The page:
If any motorists traveling U.S. 1 in front of Lexington High School this morning momentarily doubted their sanity, not to worry. That was really a group of people on the side of the road doing the chicken dance.
The impromptu dance party closed the official announcement of a new Lowes Foods store to be built at the corner of U.S. 1 and Charter Oaks Road. Tim Lowe, president of Lowes Foods, also announced that a second Midlands location will be built at Hope Ferry Road in Lexington.
Lowe said the two stores will create a total of 300 local jobs.
Lowe then called company and town representatives forward to perform the chicken dance, one of the many lighthearted touches the Winston-Salem, N.C.-based company brings to the grocer game. When rotisserie chicken leaves the oven in the store’s Chicken Kitchen, workers perform the chicken dance and invite customers to join in.
“It is a celebration of our offering and our product,” Lowe said. “We are bringing out the freshest, best-tasting chicken out of our rotisserie, and when we do, we do the celebration.”
That’s just one of the distinctive touches Lowes thinks will appeal to customers in the Columbia market, which joins Greenville as a target expansion area in the chain’s multi-year rebranding process. Lowes emphasizes local products and produce, highlighted at its Community Table, where shoppers can sample and learn to prepare local food. Shoppers can also have selected fruits or vegetables prepared in-store at the Pick & Prep station or take advantage of the Lowes Foods-to-Go online personal shopping service.
Other features of the store include the Beer Den, where South Carolina-brewed beers will be prominent among hundreds of bottles of craft beers and customers can purchase and refill 32- or 64-ounce growlers, and a “pick your own herbs” section that allows shoppers to clip sprigs of fresh herbs.
“It’s going to be a shopping experience like no other we’ve ever seen in Lexington,” Lexington Mayor Steve MacDougall said.
Those attending this morning’s remarks cooled off with the store’s watermelon refresher drinks and fruit-infused water. After the chicken dance and the unveiling off a sign touting the Lowes location “coming soon” across U.S. 1 near bulldozers clearing land, participants sampled the store’s fresh-baked L’Oven cookies and helped themselves to bags of McBee peaches on hand to highlight Lowes’ commitment to local produce.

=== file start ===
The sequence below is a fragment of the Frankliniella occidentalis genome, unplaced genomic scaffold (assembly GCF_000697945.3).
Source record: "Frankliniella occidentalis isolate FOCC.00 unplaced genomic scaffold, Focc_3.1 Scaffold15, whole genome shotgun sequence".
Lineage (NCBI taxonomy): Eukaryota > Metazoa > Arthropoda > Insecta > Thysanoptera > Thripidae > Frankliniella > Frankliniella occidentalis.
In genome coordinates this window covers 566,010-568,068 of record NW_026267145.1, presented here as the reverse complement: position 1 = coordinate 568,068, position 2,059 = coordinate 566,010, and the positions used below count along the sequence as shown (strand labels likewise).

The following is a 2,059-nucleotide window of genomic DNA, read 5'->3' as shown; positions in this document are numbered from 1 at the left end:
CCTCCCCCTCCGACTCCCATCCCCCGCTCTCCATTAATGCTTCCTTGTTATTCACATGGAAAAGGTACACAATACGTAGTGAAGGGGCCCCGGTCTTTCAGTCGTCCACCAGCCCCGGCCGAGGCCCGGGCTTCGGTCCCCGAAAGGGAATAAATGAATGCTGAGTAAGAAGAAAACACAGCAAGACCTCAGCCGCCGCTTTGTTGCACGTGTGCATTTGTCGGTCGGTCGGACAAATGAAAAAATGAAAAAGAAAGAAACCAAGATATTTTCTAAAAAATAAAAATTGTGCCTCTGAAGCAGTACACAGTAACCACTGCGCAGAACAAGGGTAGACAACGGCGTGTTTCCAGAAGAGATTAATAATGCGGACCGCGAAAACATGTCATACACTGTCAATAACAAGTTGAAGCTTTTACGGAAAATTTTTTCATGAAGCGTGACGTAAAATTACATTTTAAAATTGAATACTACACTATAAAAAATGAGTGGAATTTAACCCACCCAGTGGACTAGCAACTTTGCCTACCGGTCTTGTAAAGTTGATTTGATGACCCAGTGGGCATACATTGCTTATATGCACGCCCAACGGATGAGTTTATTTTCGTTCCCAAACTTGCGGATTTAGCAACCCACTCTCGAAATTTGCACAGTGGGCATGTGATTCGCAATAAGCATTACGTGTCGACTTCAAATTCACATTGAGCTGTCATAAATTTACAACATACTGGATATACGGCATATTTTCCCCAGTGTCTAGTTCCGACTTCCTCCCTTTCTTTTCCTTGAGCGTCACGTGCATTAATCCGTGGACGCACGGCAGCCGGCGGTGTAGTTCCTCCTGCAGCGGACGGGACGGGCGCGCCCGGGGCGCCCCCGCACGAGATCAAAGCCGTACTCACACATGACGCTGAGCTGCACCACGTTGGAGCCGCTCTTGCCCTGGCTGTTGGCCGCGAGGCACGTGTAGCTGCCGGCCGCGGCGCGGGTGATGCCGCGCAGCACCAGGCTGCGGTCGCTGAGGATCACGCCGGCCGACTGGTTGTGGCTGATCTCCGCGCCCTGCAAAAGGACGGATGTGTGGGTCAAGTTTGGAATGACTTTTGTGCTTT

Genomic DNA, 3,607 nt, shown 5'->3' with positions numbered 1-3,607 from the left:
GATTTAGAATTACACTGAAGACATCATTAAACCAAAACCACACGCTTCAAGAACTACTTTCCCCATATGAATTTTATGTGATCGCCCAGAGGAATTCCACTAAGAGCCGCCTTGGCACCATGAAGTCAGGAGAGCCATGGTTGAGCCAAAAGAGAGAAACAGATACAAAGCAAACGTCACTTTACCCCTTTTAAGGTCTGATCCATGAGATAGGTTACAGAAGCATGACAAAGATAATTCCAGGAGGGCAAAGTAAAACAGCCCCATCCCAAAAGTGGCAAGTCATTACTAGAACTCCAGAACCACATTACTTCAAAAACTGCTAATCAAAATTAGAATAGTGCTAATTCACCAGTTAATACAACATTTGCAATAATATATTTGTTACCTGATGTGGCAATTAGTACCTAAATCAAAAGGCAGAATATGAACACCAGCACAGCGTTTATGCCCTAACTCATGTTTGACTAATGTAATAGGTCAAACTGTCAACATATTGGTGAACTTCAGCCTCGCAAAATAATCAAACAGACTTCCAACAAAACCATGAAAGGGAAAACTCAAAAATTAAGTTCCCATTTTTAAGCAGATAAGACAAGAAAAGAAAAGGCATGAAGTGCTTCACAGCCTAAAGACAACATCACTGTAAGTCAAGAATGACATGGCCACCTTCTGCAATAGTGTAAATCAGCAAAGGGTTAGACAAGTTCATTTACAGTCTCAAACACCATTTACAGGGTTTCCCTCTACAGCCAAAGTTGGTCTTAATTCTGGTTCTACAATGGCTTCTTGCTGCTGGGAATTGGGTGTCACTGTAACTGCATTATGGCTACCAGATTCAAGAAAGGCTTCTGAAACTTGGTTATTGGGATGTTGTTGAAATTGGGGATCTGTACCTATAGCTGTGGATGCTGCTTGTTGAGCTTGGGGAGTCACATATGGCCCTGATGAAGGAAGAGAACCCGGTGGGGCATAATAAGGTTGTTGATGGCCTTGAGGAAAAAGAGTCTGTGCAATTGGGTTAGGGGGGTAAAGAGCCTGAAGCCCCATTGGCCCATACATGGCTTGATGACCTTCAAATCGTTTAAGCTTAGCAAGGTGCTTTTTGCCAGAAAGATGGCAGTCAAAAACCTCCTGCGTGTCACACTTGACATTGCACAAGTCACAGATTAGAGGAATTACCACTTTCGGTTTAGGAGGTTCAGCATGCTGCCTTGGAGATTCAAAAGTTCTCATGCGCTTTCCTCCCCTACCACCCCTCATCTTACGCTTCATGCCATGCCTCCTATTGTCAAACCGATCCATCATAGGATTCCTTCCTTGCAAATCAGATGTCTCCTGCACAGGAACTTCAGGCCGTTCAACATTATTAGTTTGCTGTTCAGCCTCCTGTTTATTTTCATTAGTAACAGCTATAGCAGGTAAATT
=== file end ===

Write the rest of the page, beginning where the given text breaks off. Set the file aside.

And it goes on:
“We sat down with individuals that live right here in your community, and we said ‘Hey, what do you want from a grocery store?’ ” Lowe said. “They said being authentically local really matters. Being a great community partner really matters. … What we really found was there was a desire for what we have to offer.”
In July 2015, Lowes broke ground on a store in Greer that is scheduled to open this summer. In December 2015, the chain announced plans for a second Upstate store in Simpsonville. Construction began this spring with a targeted opening date of spring 2017.
Otis Rawl, president and CEO of the Greater Lexington Chamber and Visitors Center, said reports from chambers of commerce in Greer and Simpsonville have fueled optimism about Lowes’ presence in Lexington.
“What we’ve found out is that Lowes Foods are great partners in the community,” Rawl said. “It’s just not because they’re moving in and they’re adding to our tax base. They’re creating anywhere from 110 to 120 jobs in each one of the stores. They’re becoming actively involved in our community.”
Founded in 1954, Lowes Foods employs nearly 9,000 people and operates 95 full-service supermarkets in North Carolina, South Carolina and Virginia.
“We’re three years into the journey of rebranding the Lowes Foods brand,” Lowe said. “Over the next three years or so, we’ll complete rebranding the company, and in addition to that, we’ll be accelerating with some new growth into some new markets.”